The film itself is 46 mm wide, placing it between 35 mm and 120 "medium format" films in terms of size. The image format normally used is a square 4 cm × 4 cm. However, rectangular 4 cm × 3 cm and 4 cm × 6 cm are also standard.
127 enjoyed mainstream popularity until its usage began to decline from the 1960s onwards in the face of newer, cartridge-based films. However, as of 2016 it survives as a niche format and is still in production.
127 is a roll film, 46 mm wide. Frame number markings for the 4×4 and 4×6 image formats are printed on the backing paper, while 4×3 cameras typically have two frame counter windows, exposing the left and right halves of the 4×6 frame.
Using the square format, there are 12 exposures per roll; 4×3 and 4×6 give 16 and 8, respectively.
Less commonly, other frame sizes have been used. For its “Alfax” model (circa 1940), Kimura Kōgaku had 4 cm × 4.5 cm frames, spaced by markings on the wind knob. In addition, the manufacturer C. F. Foth & Co. used an image format of 3.6 cm × 2.4 cm (the same size as is standard for 135) for initial versions of their 127-based “Derby” camera.
The format was introduced by Kodak in 1912, along with the “Vest Pocket Kodak” folding camera, as a compact alternative to larger portable cameras using 120 film. The folding “127s” were in fact smaller than most 35 mm cameras today. The 127 format made a comeback during the 1950s as the format of choice for small inexpensive cameras such as the Brownie and Satellite, and continued in wide use until surpassed by the 126 film and 110 film “Instamatic” cartridges (introduced in 1963 and 1972 respectively), and especially by 35 mm. 127 cameras from that era were often characterized by simple box-like construction. Slides shot on 127 slide film were often preferred over 35 mm for example for sets of slides sold at tourist gift shops, because of the larger photo area and completely square dimensions of a 127 slide. The format was part of the ISO 732 standard until it was dropped in the third (1991) edition of that standard.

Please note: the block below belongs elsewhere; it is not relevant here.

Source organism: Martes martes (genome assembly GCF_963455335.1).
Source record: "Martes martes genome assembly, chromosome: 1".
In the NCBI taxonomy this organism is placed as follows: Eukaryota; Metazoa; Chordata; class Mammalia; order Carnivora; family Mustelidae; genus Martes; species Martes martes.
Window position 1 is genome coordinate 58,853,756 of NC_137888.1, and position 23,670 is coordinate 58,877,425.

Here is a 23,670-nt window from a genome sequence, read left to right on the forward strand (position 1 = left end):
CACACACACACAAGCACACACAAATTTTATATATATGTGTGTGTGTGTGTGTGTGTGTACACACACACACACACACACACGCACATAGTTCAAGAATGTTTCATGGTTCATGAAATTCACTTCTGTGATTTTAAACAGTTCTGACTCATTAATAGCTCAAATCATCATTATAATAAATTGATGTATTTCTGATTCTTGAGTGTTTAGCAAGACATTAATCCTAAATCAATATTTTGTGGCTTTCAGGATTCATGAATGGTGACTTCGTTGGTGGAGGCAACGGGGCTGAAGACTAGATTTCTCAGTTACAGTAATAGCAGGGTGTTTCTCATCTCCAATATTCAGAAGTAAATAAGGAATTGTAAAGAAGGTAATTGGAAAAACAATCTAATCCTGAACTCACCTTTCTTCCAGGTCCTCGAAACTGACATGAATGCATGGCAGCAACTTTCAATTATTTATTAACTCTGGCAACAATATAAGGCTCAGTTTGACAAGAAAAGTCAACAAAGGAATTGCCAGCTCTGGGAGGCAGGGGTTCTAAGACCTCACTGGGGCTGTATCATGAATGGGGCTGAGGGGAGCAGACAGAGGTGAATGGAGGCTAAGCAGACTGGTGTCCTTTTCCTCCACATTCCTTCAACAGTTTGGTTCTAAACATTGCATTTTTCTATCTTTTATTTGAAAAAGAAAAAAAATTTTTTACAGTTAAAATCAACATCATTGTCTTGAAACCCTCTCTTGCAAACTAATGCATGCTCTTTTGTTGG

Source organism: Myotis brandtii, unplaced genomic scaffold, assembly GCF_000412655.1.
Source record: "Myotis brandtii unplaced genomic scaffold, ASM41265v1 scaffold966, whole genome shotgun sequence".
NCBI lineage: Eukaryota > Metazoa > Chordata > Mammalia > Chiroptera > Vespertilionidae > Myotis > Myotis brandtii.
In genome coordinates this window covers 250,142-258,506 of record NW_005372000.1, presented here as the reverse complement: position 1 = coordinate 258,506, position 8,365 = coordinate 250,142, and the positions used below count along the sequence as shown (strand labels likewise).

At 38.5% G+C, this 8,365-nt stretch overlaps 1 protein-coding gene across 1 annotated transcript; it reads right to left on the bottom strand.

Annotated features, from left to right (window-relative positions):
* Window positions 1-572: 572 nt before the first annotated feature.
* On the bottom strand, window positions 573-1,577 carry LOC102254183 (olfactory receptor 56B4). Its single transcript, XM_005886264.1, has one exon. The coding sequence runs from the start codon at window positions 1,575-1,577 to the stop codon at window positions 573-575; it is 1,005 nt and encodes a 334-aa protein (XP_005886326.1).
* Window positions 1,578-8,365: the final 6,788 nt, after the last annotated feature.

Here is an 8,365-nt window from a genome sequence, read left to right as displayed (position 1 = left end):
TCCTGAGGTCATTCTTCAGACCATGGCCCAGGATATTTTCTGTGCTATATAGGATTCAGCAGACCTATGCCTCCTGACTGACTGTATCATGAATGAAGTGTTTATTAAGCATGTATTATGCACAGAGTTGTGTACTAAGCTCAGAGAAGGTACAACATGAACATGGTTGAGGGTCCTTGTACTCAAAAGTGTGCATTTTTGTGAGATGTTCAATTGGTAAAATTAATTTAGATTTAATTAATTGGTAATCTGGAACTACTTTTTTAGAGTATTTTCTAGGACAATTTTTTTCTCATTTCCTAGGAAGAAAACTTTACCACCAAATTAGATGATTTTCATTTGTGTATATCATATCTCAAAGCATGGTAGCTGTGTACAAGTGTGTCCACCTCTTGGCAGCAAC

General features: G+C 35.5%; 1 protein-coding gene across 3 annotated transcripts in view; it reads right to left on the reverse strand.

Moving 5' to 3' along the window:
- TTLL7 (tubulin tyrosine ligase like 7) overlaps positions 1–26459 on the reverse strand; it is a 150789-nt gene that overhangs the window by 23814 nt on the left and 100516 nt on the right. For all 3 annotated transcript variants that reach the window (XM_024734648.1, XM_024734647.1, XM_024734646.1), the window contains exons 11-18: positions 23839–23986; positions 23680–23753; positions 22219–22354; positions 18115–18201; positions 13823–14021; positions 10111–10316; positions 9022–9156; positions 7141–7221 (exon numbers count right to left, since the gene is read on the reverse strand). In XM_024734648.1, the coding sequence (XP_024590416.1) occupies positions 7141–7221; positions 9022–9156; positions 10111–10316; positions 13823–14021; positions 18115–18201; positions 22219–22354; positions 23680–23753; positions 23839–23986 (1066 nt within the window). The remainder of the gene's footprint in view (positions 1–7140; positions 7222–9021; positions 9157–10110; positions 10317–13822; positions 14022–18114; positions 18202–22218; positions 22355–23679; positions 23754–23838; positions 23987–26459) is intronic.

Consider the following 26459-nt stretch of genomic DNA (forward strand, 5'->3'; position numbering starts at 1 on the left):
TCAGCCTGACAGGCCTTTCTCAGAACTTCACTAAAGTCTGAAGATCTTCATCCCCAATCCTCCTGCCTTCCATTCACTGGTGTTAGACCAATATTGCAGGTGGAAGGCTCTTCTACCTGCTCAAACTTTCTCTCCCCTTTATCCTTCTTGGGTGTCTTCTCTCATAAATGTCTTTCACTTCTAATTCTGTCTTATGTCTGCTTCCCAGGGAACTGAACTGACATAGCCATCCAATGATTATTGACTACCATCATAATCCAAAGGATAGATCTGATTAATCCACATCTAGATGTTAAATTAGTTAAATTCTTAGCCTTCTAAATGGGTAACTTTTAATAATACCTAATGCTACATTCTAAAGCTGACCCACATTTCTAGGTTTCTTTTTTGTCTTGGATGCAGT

Not all 127 films were labelled as such. After 1913, many Kodak cameras included the Autographic feature, and Kodak’s 127 films which had Autographic backing were identified as "A127". Other film manufacturers did not produce Autographic films, for which Kodak held a patent. Other camera manufacturers did make Vest Pocket-format cameras, however, and 127 film at the time was often labeled “Vest Pocket Film”.
The format was mainly used for amateur cameras like the Brownie, with the Exakta SLR, the “Baby” Rolleiflex, the Yashica 44 TLR, the Komaflex-S SLR and the Primo jr as possible exceptions. The later, more expensive 127 cameras featured lenses that were good enough to permit enlargement.
Kodak stopped producing 127 film in July, 1995, with all but one manufacturer following suit shortly thereafter. Fotokemika of Samobor, Croatia, continued to make 127 film, which it sold under its own Efke brand, as well as custom-packaged for other sellers, until 2012. Macophoto UP100 and Jessops 200 were made and packaged by Fotokemika. Chromazone 127 film is also sold intermittently on eBay. In September 2006, Bluefire Laboratories of Calgary, Alberta, Canada, began packaging 127 color print film, cutting Kodak or Agfa film to size from bulk rolls, and assembling the rolls of film from their own components.
In August, 2014, Maco announced that they will be selling black-and-white 127 film under the Rera Pan brand. This film is manufactured in Japan by EZOX Corporation, who are better known for manufacturing agricultural equipment and bicycles.
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- Mischa Koning. "Kodak classics". Kodak.3106.net. Retrieved 2015-05-13.
- "Foth Derby - Antique and Vintage Cameras". Earlyphotography.co.uk. Retrieved 2015-05-13.
- "127 format cameras in the 21st century". the use of these cameras today
- Silver, David. "Requiem for a great format".
- Chan, Vincent. "Film slitter". A device to trim 120 film to 127 format